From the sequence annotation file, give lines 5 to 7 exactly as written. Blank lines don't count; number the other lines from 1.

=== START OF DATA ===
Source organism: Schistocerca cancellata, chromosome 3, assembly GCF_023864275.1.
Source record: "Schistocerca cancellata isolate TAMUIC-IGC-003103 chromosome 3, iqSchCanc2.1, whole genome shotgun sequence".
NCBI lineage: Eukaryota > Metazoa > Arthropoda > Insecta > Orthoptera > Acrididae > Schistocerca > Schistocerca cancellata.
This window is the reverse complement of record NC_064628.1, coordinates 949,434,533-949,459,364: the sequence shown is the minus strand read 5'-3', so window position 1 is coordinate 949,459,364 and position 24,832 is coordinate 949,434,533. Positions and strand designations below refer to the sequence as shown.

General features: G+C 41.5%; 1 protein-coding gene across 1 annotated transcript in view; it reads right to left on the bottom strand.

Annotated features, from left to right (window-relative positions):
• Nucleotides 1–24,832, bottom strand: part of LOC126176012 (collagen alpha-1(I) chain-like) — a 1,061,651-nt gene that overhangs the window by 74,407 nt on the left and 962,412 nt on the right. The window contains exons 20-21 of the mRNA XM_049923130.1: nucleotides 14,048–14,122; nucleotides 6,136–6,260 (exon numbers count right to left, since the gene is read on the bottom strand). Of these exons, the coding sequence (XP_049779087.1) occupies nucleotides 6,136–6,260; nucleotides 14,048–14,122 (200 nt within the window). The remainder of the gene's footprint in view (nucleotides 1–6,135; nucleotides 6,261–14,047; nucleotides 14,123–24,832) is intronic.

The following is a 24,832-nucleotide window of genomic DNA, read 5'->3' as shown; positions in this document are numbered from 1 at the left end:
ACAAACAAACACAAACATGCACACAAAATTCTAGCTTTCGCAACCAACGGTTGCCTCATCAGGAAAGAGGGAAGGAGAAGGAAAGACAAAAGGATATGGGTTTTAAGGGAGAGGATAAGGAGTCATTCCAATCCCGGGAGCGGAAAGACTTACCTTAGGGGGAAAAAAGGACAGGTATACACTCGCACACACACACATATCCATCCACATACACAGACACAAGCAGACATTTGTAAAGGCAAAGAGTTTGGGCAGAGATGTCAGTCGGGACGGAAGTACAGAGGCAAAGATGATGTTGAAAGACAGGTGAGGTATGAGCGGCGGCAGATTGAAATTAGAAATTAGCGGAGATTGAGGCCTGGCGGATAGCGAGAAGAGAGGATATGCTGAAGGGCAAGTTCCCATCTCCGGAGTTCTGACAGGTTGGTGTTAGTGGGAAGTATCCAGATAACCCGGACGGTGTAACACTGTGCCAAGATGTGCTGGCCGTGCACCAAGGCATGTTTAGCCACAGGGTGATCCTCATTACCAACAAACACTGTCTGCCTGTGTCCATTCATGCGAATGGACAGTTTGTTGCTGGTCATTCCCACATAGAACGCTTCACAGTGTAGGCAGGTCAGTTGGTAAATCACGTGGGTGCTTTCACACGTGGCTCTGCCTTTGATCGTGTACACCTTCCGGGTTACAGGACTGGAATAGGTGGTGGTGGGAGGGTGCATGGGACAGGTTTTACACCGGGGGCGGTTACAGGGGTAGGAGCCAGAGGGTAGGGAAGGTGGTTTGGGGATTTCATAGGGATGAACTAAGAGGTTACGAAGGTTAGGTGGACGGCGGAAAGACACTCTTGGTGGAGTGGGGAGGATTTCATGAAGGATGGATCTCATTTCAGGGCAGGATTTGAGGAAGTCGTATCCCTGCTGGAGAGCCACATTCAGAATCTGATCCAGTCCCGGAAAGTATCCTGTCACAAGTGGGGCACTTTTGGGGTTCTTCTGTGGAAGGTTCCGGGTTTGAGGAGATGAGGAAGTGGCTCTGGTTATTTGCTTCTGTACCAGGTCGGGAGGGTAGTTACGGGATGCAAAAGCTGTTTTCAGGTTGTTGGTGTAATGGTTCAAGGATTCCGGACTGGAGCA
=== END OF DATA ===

General features: G+C 41.5%; 1 protein-coding gene across 1 annotated transcript in view; it reads right to left on the bottom strand.

Annotated features, from left to right (window-relative positions):
• Nucleotides 1–24,832, bottom strand: part of LOC126176012 (collagen alpha-1(I) chain-like) — a 1,061,651-nt gene that overhangs the window by 74,407 nt on the left and 962,412 nt on the right. The window contains exons 20-21 of the mRNA XM_049923130.1: nucleotides 14,048–14,122; nucleotides 6,136–6,260 (exon numbers count right to left, since the gene is read on the bottom strand). Of these exons, the coding sequence (XP_049779087.1) occupies nucleotides 6,136–6,260; nucleotides 14,048–14,122 (200 nt within the window). The remainder of the gene's footprint in view (nucleotides 1–6,135; nucleotides 6,261–14,047; nucleotides 14,123–24,832) is intronic.